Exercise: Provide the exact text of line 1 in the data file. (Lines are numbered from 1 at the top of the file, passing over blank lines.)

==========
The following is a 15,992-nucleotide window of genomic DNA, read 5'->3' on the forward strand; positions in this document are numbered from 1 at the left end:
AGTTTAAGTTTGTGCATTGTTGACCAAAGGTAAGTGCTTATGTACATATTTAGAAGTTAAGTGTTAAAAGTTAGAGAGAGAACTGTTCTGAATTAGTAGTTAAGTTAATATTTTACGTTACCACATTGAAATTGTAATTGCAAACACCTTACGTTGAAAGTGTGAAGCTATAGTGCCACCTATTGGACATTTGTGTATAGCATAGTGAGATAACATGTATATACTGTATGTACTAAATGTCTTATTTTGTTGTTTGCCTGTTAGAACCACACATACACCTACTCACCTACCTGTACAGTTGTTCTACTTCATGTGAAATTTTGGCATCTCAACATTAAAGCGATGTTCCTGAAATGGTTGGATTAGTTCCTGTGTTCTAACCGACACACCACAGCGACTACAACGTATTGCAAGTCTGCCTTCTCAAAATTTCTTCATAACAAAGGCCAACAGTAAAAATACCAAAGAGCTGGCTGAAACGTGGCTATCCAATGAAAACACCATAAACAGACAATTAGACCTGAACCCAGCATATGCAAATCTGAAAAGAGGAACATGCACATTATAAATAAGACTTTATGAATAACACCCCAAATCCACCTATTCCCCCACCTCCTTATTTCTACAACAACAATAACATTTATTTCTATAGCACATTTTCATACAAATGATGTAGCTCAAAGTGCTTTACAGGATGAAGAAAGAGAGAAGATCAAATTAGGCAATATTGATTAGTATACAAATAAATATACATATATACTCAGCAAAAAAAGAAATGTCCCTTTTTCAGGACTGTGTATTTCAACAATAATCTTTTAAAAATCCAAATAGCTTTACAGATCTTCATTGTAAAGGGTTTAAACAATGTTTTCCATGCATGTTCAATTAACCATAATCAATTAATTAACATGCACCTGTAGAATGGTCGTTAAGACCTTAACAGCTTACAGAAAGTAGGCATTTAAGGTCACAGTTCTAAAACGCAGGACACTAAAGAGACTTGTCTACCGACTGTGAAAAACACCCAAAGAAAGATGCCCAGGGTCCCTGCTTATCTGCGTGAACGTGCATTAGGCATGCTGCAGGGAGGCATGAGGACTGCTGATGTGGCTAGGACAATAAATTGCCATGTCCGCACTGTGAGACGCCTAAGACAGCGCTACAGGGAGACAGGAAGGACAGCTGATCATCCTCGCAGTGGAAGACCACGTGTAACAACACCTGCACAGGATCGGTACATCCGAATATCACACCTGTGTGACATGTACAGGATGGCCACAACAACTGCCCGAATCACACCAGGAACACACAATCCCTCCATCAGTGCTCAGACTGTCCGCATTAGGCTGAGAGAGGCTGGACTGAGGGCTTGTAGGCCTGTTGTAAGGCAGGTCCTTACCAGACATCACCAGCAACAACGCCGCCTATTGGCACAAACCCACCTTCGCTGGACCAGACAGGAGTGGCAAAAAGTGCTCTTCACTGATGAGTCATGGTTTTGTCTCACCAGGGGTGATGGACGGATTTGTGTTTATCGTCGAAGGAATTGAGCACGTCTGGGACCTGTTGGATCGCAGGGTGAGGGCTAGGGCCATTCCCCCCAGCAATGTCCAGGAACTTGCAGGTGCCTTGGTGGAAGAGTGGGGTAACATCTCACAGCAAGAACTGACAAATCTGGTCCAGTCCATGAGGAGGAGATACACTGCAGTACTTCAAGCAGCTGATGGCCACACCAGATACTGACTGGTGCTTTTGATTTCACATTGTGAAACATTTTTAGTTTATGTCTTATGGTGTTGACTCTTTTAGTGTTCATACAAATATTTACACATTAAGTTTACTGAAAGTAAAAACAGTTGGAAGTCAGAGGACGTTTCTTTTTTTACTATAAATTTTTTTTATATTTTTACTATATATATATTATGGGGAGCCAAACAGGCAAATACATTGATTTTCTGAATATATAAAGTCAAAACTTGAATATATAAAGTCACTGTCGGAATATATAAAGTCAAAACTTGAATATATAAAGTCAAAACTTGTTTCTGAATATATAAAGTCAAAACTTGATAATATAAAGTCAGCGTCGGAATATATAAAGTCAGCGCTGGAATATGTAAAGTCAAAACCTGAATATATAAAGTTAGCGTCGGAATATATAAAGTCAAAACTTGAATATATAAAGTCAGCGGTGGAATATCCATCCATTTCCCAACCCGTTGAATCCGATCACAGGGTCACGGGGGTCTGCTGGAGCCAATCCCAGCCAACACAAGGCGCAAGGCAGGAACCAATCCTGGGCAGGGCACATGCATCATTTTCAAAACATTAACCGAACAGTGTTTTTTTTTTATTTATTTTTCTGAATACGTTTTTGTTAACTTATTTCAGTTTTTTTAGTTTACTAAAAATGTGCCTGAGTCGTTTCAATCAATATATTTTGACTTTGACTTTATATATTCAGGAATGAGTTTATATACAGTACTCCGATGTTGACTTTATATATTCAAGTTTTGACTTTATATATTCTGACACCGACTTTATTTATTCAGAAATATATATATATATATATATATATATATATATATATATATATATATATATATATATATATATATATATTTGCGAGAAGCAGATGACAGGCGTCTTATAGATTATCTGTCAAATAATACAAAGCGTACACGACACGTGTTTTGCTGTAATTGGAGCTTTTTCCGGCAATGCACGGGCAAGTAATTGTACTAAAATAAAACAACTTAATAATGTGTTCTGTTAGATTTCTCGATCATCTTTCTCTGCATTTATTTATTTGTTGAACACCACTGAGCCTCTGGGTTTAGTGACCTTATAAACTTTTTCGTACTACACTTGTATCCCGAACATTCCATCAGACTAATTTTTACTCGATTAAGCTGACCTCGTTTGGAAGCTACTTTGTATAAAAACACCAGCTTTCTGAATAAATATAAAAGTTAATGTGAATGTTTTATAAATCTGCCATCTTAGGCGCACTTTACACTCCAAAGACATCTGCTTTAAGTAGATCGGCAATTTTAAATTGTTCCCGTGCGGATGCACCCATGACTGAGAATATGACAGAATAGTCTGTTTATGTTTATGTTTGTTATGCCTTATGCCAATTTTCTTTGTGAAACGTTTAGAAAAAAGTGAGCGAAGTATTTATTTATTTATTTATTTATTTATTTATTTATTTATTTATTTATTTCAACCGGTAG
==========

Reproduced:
The following is a 15,992-nucleotide window of genomic DNA, read 5'->3' on the forward strand; positions in this document are numbered from 1 at the left end: